Peripheral blood mononuclear cells (PBMCs) were isolated from buffy coats of heparinized blood by Ficoll-Hypaque (Amersham Biosciences) density gradient centrifugation; monocytes were further isolated using CD14+-conjugated magnetic beads (Miltenyi Biotech, Germany) for the positive selection according to the manufacturer's instructions. The purity of the monocyte population was > 97% as determined by flow cytometry with phycoerythrin (PE)-conjugated anti-CD14 antibody (BD Pharmingen). Cell viability of monocytes at isolation was > 90% as determined by trypan blue. Monocytes were cultured in RPMI-1640 supplemented with 10% fetal bovine serum, 2 mM L-glutamine, 25 mM HEPES, 100 IU/ml penicillin G and 100 μg/ml streptomycin, and were cultured at 5 × 105 cells/0.5 ml/well on 48-well flat bottom tissue culture plates following the protocol described by Bekeredjian-Ding et al. . The antibiotics were added to prevent bacterial growth; cultures grown in media lacking antibiotics did not display different TLR7/8 expression. Monocytes were stimulated with the TLR7/8 agonist R-848 (resiquimod, Alexis) at 2.5 μg/ml  or medium alone (controls) in cultures at 37°C, 5% CO2 for 24 h, at which point monocyte cytokine secretion was fully functional and the levels of TLR 7/8 expression were also evaluated. Cell-free supernatants were harvested after a 24-h culturing period and the concentrations of IL-12p40 (the bioactive form of IL-12) and TNF-α were determined using an ELISA assay (R&D and eBioscience, respectively). All supplemented media were found free of endotoxin (lack of TNF-α induction in monocytes) . HIV RNA load in supernatant was also measured to assess viral replication before and after culture of monocytes from HIV-infected patients. Monocytes were washed three times after separation and before culture; HIV RNA was not detected in any initial monocyte culture. Monocytes were cultured in 48 well plates with approximately 5 × 105 cells/0.5 ml/well which was sufficient to produce enough virus in 48 h to exceed detection limits .
HIV RNA load measurement
HIV-1 RNA levels in culture supernatants were extracted from each sample with the Nuclisens extractor (bioMérieux) and quantified using the Nuclisens EasyQ (version 1.1) assay (bioMérieux) following the manufacturer's instructions.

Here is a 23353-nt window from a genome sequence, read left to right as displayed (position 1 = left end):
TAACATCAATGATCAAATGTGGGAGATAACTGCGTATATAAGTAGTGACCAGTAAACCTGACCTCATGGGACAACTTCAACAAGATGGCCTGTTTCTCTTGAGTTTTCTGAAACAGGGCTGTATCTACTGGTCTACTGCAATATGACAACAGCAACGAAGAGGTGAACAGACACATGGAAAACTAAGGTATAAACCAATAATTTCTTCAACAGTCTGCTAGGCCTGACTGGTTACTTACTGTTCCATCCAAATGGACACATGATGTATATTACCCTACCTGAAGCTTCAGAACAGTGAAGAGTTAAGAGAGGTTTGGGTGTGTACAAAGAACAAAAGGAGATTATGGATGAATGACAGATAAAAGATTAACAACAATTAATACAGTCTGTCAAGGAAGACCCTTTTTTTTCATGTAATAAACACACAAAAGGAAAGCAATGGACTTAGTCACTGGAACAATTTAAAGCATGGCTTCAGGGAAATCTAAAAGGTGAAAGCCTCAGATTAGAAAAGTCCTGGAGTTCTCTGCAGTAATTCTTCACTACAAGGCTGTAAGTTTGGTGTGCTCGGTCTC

Determination of CD4+ cell counts
CD4+ cell counts were measured using a FACS Calibur flow cytometer (Becton-Dickinson). A single-platform lyse/no-wash procedure was performed using Trucount tubes and TriTEST CD4-FITC/CD8-PE/CD3-PerCP reagents (BD Biosciences).
Measurement of TLR7/8 mRNA expression
Total RNA was extracted from monocytes using the RNeasy Protect Mini Kit (QIAGEN) according to the manufacturer's protocol. The concentration of total RNA extracted from monocytes was determined by measuring optical density at 260/280 nm. Reverse transcriptase polymerase chain reaction was carried out using a kit from the Takara according to the manufacturer's protocol. The RT reaction consisted of 500 ng of total RNA, 0.5 μl Oligo dT (50 μmol), 0.5 μl random hexamers (100 μmol), 2 μl 5 × PrimeScript Buffer, adjusted to 10 μl with Rnase-Free dH2O. Reaction conditions were set at 37°C for 15 min, 85°C for 5 s, and 4°C until finished. The resulting cDNA was stored at -20°C for subsequent polymerase chain reaction (PCR) amplification. Expression analysis was performed using quantitative real-time PCR with SYBR Green I (TakaRa, Japan) on an ABI 7500 real time PCR system (Applied Biosystem Inc., USA). Primers for TLR7 and TLR8 were designed using Primer Express program (ABI) and their specificity was examined with BLAST queries in the National Center for Biotechnology Information (NCBI) database. The following 5' to 3' oligoucleotides were used: For TLR7, AATGTCACAGCCGTCCCTAC (sense) and GCGCATCAAAAGCATTTACA (antisense); for TLR8, TGTGATGGTGGTGCTTCAAT (sense) and ATGCCCCAGAGGCTATTTCT (antisense). Thermal cycler parameters included 40 cycles at 95°C (5 s) and 60°C (34 s). The dissolution curve conditions were 95°C for 15 s, 60°C for 1 min, and 95°C for 15 s. All gene-specific mRNA expression values were normalized against the housekeeping gene, glyceraldehyde 3-phosphate dehydrogenase (GAPDH). After amplification, melting curves were generated automatically by the ABI 7500; only those showing a single high production peak were considered to be valid amplifications. PCR amplification of the RNA sample alone (without reverse transcriptase treatment) was performed as a control; no products of the TLR7/8 gene were detected indicating that there was no relevant DNA contamination of the RNA sample.
Data are depicted as means ± SEM or given as median values (IQRs). All statistical tests used for data analysis were performed using the SPSS Version 11.5 software package (SPSS, Inc. Chicago). Differences among the groups were compared using the Fisher's least significant difference test (LSD) and correlation was determined using the Pearson test for unpaired and normal data. Differences between groups were compared using the Mann-Whitney U test, and correlation was analyzed using the Spearman rank test for unpaired and non-normal data. Wilcoxon signed rank tests were used for comparisons of non-normal paired data. Probability values were two-sided and considered to be significant when p < 0.05.
Expression of toll-like receptor 7/8 in peripheral blood monocytes is associated with AIDS progression